Writers & Lovers by Lily King
“I can’t find one moment, one sentence, that’s any good. Even the scenes I’ve clung to when all else seems lost—those first pages I wrote in Pennsylvania and the chapter I wrote in Albuquerque that poured out of me like a visitation—have dimmed. It all looks like a long stream of words, like someone with a disease that involves delusions has written them. I am wasting my life. I am wasting my life. It pounds like a heartbeat.”
Confession: I bought this book a month ago, read the first few pages, and returned it. It just screamed “thirtysomething woman who can’t love.” I used to gobble up books by authors who wrote these kinds of stories (Meghan Daum, Elissa Schappel, Melissa Bank, Lorrie Moore, Mary Gaitskill, etc.), some with more literary staying power (Moore, Gaitskill) than the others. There’s always a dead or absent parent on the woman’s mind from the get-go. There’s always a recent love affair or marriage gone awry. They all have crappy jobs that are beneath them and unrealized dreams of writing or painting or just being somebody. They have eating disorders, insomnia, panic attacks. They all make many, many Bad Decisions.
This was a highly anticipated book for me, because I had loved Euphoria. A strong recommendation from my mother and seeing it on all the ‘best of’ and ‘favorites’ lists convinced me to give it another go, and I’m glad I did.
The truth is: Writers & Lovers falls squarely into this “women who can’t love” category in many ways. Casey is a 31-year-old woman who’s just lost her mother, had her heart broken, works as a waitress, is drowning in student loan debt, lives in a potting shed, and is trying to write the Great American Novel. But where this works and others fade is that Casey feels singular. She feels like a real person. And while King weighs her down with issues (many, many issues) that are often quickly resolved in her favor, none of the choices she makes seem out of character. Her voice is true, and her heart is open, if broken. And one thing that makes Casey different from those other protagonists: she writes. She stays true to her dream. She’s serious about it–it means more to her than anything–and this lifts the book up, makes it something more than the rom-com it kind of turns out to be.
Because that’s the thing: this book can’t seem to decide what it wants to be or where it’s going. I’m good with books that are both sad and funny, but at times this veers off into weighty, literary sadness, and then veers with reckless abandon into slapstick. It picks things up and then drops them like hot potatoes. In the first part of the book, much is made about Casey’s ability to speak several languages and desire to learn more, but then that mostly just goes away. But that, coupled with many mentions of a Spanish lover she moved to Barcelona to be with, gives the impression that the book started out going in one direction, and then the author changed course. The whole book read this way for me–a book with echoes of other books it could have been, some better, some worse.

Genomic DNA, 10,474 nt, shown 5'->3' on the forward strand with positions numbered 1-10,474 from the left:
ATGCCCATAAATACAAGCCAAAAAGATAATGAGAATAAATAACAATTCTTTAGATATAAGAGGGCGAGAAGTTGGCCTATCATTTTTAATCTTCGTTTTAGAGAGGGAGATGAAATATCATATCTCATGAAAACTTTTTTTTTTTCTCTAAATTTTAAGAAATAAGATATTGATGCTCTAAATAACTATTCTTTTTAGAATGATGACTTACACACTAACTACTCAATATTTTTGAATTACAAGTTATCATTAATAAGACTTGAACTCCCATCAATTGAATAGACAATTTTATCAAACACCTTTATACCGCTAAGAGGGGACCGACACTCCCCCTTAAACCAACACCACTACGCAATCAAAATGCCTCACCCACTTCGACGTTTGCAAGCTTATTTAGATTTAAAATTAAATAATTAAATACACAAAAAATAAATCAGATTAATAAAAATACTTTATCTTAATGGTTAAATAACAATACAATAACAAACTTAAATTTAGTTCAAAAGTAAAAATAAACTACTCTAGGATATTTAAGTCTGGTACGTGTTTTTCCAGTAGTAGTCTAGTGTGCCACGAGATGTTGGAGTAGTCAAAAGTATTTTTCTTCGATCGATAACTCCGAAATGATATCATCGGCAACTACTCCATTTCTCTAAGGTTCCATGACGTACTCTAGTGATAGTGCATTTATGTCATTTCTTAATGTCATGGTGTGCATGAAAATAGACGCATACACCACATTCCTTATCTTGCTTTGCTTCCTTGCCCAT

Casey’s pursued by two men, Oscar the famous novelist and Silas the high school teacher/would-be writer. Neither, really, seems to be a bad choice. This is another thing that lifts the narrative out of the usual realm of “women who can’t love” stories. The only problem I had here was that one man feels very well-thought out and specific as a character, where the other one feels more like an idea or foil for Casey’s state of mind. That leads me to another–I don’t want to say problem, because it doesn’t kill the book’s momentum or make it less enjoyable, but there are way too many characters. Outside her love interests, recently deceased mother, her father, and stepmother, there’s her brother Caleb and his partner Phil, her landlord Adam, her ex-lover(s), her best friend Muriel, her best friend at work, Harry, and the entire restaurant staff. Everyone gets a mention, their quirks and tics, and while this works to set the scene in some ways, in other ways, it gets confusing. Is Marcus the owner or the chef? Which one was Victor? Who is Fabiola again? This also means that important or interesting characters who deserve more development (her brother, best friend Muriel, co-worker Mary Hand) don’t really get it. And Harry feels a stock character. Actually, even with their tics and quirks, they all kind of feel stock.
Where the book sings is when Casey is focused on other books or writing. King writes about the frustrations and pleasures of writing so beautifully (obviously, she knows them well, having written five novels). Casey’s deep love of literature also feels very true.
“The hardest thing about writing is getting in every day, breaking through the membrane. The second-hardest thing is getting out. Sometimes I sink down too deep and come up too fast. Afterward I feel wide open and skinless. The whole world feels moist and pliable.”
But Casey also faces ALL THE PROBLEMS, and many of them just fade away or are resolved very quickly. That made it feel, again, like King planned to take the book in one direction and then decided, no, don’t want to do that and so just found a way to get out of it.
King’s writing is clean and rarely falters, and I plan to pick up the other three books by her I haven’t read. Ultimately I very much enjoyed this book, and as someone who’s trying to write a novel herself, I empathized with Casey. I also learned a lot of things I need to consider in regards to my own writing, so that’s never a loss.
Writers & Lovers by Lily King